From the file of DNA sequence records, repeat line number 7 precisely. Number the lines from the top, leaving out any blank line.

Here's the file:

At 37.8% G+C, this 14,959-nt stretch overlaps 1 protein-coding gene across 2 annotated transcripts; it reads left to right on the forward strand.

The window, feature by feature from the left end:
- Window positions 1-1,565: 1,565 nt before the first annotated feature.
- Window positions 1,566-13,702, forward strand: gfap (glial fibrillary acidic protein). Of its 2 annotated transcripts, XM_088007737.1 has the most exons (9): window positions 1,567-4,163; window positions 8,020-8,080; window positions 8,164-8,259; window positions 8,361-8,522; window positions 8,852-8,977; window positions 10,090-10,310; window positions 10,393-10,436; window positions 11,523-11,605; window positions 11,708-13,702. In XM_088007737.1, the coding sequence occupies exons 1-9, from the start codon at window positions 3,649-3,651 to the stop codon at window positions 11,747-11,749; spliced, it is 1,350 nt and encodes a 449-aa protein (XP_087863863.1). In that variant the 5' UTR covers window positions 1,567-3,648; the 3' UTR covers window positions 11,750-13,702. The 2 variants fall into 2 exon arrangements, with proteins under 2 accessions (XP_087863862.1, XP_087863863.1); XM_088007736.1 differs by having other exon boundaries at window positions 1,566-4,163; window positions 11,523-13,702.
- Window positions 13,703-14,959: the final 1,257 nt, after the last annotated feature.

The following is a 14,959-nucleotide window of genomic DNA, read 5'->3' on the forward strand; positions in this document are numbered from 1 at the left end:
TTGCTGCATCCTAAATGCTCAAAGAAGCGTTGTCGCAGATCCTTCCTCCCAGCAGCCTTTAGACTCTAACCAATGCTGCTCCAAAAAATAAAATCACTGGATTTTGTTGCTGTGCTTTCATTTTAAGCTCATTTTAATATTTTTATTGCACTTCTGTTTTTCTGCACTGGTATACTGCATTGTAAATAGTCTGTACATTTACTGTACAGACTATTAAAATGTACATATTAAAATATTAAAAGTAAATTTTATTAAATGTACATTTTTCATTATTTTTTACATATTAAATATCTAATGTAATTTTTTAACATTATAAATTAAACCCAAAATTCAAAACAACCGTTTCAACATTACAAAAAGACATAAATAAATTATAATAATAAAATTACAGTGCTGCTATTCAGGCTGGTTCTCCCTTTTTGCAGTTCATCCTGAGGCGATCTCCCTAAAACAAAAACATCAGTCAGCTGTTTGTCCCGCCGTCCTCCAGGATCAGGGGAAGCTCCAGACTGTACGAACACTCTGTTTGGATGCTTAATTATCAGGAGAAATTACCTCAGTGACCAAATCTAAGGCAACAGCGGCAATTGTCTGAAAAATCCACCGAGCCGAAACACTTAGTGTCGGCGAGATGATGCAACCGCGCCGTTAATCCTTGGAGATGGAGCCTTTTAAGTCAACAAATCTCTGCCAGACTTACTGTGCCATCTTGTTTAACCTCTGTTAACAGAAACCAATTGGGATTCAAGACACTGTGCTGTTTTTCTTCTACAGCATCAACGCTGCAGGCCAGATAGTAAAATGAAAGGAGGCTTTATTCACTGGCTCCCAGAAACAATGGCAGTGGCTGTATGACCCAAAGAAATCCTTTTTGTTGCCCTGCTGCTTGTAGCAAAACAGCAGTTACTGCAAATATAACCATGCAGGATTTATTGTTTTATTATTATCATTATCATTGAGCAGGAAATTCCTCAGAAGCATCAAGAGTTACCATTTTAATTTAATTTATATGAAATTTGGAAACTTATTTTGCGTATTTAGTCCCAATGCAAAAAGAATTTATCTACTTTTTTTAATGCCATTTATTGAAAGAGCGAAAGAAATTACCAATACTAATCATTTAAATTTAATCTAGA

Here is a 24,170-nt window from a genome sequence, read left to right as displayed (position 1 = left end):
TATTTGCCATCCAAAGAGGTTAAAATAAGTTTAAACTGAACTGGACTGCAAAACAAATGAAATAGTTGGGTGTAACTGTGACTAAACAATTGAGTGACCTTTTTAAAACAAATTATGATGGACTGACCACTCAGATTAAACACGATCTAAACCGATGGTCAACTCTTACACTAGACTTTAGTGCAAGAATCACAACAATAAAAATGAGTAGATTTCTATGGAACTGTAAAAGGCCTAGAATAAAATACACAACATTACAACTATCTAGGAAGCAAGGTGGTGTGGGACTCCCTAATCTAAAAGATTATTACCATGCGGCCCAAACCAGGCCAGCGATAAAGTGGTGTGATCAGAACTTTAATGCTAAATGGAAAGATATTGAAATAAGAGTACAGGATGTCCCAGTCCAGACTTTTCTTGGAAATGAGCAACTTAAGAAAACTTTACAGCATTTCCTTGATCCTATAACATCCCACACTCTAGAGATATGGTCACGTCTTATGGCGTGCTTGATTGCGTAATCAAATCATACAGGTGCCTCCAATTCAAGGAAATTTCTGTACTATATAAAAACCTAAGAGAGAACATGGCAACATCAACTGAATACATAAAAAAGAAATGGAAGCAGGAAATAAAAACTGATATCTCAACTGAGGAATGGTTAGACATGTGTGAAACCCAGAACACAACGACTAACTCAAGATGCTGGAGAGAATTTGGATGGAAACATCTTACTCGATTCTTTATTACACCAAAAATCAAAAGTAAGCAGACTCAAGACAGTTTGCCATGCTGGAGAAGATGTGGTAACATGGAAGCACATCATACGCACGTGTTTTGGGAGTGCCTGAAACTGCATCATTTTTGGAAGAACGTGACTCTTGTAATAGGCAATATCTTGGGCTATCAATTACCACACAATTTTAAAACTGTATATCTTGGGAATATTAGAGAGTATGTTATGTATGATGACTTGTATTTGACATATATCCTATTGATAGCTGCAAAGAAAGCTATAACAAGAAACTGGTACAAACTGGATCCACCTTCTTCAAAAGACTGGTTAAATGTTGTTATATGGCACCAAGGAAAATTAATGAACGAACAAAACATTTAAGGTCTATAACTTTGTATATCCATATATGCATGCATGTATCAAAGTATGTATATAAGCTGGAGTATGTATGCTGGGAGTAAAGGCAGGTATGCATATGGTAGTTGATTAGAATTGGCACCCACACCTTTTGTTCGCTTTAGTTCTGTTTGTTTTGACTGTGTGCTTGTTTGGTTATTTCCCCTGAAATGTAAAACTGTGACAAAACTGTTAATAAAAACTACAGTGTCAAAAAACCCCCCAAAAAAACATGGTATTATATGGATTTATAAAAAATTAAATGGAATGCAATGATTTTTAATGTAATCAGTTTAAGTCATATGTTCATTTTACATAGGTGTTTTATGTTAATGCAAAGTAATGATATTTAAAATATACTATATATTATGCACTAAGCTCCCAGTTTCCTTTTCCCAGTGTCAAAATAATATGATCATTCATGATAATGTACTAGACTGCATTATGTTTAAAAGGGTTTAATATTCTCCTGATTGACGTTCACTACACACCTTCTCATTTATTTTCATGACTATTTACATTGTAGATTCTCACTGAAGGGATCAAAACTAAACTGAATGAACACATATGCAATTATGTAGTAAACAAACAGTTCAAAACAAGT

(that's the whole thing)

TTGCTGCATCCTAAATGCTCAAAGAAGCGTTGTCGCAGATCCTTCCTCCCAGCAGCCTTTAGACTCTAACCAATGCTGCTCCAAAAAATAAAATCACTGGATTTTGTTGCTGTGCTTTCATTTTAAGCTCATTTTAATATTTTTATTGCACTTCTGTTTTTCTGCACTGGTATACTGCATTGTAAATAGTCTGTACATTTACTGTACAGACTATTAAAATGTACATATTAAAATATTAAAAGTAAATTTTATTAAATGTACATTTTTCATTATTTTTTACATATTAAATATCTAATGTAATTTTTTAACATTATAAATTAAACCCAAAATTCAAAACAACCGTTTCAACATTACAAAAAGACATAAATAAATTATAATAATAAAATTACAGTGCTGCTATTCAGGCTGGTTCTCCCTTTTTGCAGTTCATCCTGAGGCGATCTCCCTAAAACAAAAACATCAGTCAGCTGTTTGTCCCGCCGTCCTCCAGGATCAGGGGAAGCTCCAGACTGTACGAACACTCTGTTTGGATGCTTAATTATCAGGAGAAATTACCTCAGTGACCAAATCTAAGGCAACAGCGGCAATTGTCTGAAAAATCCACCGAGCCGAAACACTTAGTGTCGGCGAGATGATGCAACCGCGCCGTTAATCCTTGGAGATGGAGCCTTTTAAGTCAACAAATCTCTGCCAGACTTACTGTGCCATCTTGTTTAACCTCTGTTAACAGAAACCAATTGGGATTCAAGACACTGTGCTGTTTTTCTTCTACAGCATCAACGCTGCAGGCCAGATAGTAAAATGAAAGGAGGCTTTATTCACTGGCTCCCAGAAACAATGGCAGTGGCTGTATGACCCAAAGAAATCCTTTTTGTTGCCCTGCTGCTTGTAGCAAAACAGCAGTTACTGCAAATATAACCATGCAGGATTTATTGTTTTATTATTATCATTATCATTGAGCAGGAAATTCCTCAGAAGCATCAAGAGTTACCATTTTAATTTAATTTATATGAAATTTGGAAACTTATTTTGCGTATTTAGTCCCAATGCAAAAAGAATTTATCTACTTTTTTTAATGCCATTTATTGAAAGAGCGAAAGAAATTACCAATACTAATCATTTAAATTTAATCTAGA